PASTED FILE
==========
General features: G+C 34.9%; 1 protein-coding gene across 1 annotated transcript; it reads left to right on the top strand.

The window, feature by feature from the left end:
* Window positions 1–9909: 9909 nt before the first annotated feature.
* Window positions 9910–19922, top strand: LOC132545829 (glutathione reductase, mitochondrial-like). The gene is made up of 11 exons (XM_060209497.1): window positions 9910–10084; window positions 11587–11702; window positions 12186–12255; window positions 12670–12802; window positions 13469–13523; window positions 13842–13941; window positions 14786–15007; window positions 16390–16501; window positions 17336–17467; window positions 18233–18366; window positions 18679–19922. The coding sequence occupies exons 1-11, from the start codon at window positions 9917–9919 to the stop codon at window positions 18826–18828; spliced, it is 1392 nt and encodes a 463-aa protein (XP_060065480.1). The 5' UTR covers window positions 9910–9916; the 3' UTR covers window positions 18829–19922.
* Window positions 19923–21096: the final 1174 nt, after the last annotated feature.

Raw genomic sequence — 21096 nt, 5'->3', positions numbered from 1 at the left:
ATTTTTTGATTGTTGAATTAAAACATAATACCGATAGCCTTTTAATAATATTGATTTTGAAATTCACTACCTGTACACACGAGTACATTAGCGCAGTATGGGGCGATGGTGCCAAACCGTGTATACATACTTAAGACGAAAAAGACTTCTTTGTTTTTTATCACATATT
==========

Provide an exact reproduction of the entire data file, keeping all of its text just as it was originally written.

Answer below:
General features: G+C 34.9%; 1 protein-coding gene across 1 annotated transcript; it reads left to right on the top strand.

The window, feature by feature from the left end:
* Window positions 1–9909: 9909 nt before the first annotated feature.
* Window positions 9910–19922, top strand: LOC132545829 (glutathione reductase, mitochondrial-like). The gene is made up of 11 exons (XM_060209497.1): window positions 9910–10084; window positions 11587–11702; window positions 12186–12255; window positions 12670–12802; window positions 13469–13523; window positions 13842–13941; window positions 14786–15007; window positions 16390–16501; window positions 17336–17467; window positions 18233–18366; window positions 18679–19922. The coding sequence occupies exons 1-11, from the start codon at window positions 9917–9919 to the stop codon at window positions 18826–18828; spliced, it is 1392 nt and encodes a 463-aa protein (XP_060065480.1). The 5' UTR covers window positions 9910–9916; the 3' UTR covers window positions 18829–19922.
* Window positions 19923–21096: the final 1174 nt, after the last annotated feature.

Raw genomic sequence — 21096 nt, 5'->3', positions numbered from 1 at the left:
ATTTTTTGATTGTTGAATTAAAACATAATACCGATAGCCTTTTAATAATATTGATTTTGAAATTCACTACCTGTACACACGAGTACATTAGCGCAGTATGGGGCGATGGTGCCAAACCGTGTATACATACTTAAGACGAAAAAGACTTCTTTGTTTTTTATCACATATT